Online Guide to Writing and Research




abstract—A summary students write for their assignments, especially for longer papers, designed to provide an accurate description of the original source

academic research—The complex, investigative research students produce in college

academic writing—Writing that students and others perform; emphasis is on the writing and research process as well as the written product; usually written to demonstrate learning

analysis—Breaking some idea or concept into its parts to understand it better

annotated bibliography—A special bibliography where entries include added information about the sources

APA—Shorthand name for the style guide used by the American Psychological Association; used most commonly in documenting research in social sciences and humanities

application—The experiential operation of knowledge

argumentative techniques—Formal rhetorical and logical techniques to argue your point of view

audience analysis—Detailed examination of the significant characteristics of an audience so that you can tailor your writing to meet its needs

audience profile—A tool writers use that describes the significant characteristics of the audience for whom they are writing

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barcode—The 14-digit number on the back of your UMUC student identification card

bibliography—A list of works a writer presents for background or further reading

brainstorming—Prewriting technique used to generate ideas

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causes and effects (causal analysis)—Establishing a relationship between two things or among more than two things where there is a motive and a consequence; a thinking and organization pattern used in writing

CD-ROM (Compact Disk, Read-Only Memory)—A disk that contains information that is "read" using a CD-ROM drive and microcomputer

chaining—A structured, visual free association of ideas to help you start writing

citation—A reference note that includes the title, author, publisher, year, and page number of a source; both MLA and APA use this term to refer to "in-text" citations; a note used after quotations and paraphrases that gives the author, year, and page number of the source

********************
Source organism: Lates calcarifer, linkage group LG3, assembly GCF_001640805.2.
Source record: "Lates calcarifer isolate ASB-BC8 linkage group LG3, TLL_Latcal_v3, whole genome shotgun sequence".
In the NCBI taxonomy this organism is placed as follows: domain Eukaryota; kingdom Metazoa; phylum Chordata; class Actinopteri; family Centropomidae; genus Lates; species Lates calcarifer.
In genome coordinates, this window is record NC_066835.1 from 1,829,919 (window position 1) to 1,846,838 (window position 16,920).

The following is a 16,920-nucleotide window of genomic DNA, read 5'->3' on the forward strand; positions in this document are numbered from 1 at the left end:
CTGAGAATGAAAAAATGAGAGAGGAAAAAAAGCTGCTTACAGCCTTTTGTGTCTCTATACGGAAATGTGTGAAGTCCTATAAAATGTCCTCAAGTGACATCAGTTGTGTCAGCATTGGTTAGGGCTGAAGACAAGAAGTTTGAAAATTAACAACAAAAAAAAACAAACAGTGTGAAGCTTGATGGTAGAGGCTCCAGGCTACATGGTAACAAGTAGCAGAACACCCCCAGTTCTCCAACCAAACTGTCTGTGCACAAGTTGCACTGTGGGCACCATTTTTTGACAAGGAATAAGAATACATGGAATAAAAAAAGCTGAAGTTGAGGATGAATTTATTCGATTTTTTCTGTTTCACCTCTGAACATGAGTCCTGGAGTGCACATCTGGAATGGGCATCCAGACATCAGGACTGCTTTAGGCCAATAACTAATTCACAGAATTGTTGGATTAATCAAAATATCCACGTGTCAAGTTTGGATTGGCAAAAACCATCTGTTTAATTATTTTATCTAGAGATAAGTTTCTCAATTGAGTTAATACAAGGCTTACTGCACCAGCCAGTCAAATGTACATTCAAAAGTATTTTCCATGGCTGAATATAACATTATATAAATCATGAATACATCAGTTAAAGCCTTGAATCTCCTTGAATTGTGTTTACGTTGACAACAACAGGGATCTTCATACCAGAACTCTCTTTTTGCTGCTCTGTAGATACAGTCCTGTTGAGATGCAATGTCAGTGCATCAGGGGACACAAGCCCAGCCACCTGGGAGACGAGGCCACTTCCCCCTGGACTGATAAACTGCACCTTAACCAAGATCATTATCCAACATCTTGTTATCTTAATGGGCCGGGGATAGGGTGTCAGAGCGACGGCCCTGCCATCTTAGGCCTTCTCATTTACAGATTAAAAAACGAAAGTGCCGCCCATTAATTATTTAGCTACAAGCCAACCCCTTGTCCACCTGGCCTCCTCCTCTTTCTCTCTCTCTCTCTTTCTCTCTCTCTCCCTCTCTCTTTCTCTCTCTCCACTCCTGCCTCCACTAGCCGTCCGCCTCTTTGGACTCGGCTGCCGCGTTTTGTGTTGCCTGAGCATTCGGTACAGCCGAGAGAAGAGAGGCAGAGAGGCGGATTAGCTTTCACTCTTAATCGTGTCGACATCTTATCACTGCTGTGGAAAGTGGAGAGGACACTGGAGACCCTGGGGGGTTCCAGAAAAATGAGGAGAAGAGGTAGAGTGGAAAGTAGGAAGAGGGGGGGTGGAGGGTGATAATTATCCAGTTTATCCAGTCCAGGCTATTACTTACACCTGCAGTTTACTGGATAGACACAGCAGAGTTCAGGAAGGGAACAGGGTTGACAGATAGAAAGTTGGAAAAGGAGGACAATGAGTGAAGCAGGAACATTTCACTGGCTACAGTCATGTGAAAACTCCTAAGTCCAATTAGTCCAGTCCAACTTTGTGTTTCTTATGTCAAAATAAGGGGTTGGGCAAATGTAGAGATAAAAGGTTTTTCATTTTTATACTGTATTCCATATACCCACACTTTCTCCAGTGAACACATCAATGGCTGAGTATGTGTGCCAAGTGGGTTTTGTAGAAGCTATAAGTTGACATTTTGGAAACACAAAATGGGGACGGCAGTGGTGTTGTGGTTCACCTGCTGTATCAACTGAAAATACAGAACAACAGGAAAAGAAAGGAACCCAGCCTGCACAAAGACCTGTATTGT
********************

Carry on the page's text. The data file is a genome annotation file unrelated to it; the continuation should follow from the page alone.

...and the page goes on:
cognitive objectives—The desired learning outcomes of specific thinking tasks

collaborative writing—Writing a paper as a team where the learning and writing processes are emphasized, as well as the final product

college writing—The writing students do while attending college; see academic writing

comparing and contrasting—A way of organizing a paper to compare two or more things; explains likenesses and differences

conscious writing techniques—Systematic and structured strategies to generate ideas and get your writing started

content—The substance of writing; the subject matter of a paper

controlling idea—The primary idea of your topic sentence or thesis; expresses your attitude and approach toward your topic

copyright laws—Laws written to protect the writer and his or her written product

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database—A collection of logically stored information that can be accessed by computer

deductive reasoning—Logical reasoning pattern where the conclusion follows from the premises

diction—Choice of words and the informality or formality of a style based on the kinds of words chosen

discourse community—Sometimes called a knowledge community; the community of scholars and other voices who carry on discussions of a particular subject

documentation—Acknowledgment through proper citation of your indebtedness to certain sources for particular ideas and quotations used in your writing

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editing—Process of revising a written paper to improve clarity, correctness, and consistency

electronic resources—Research resources that are stored using electronic devices

endnotes—The references or list of works cited located at the end of a chapter or article

evidence—Facts, examples, statistics, and expert testimony that are used to support claims

expert testimony—Opinion from someone whose education, training, and experience establish his or her expertise in the objective analysis of data

expository—Relating to explanatory, informative, or scientific speech or writing

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feedback—Objective comments you give to or receive from others that you and they can use in revising writing assignments

final draft—The final written product turned in for a grade or other evaluation

first draft—The first prose conception of the written paper; used to discover the writer’s ideas and direction

flush and hanging—See hanging indent

footnote—The bibliographical or content note that appears at the bottom of the page in traditional note-citation styles such as Turabian or Chicago.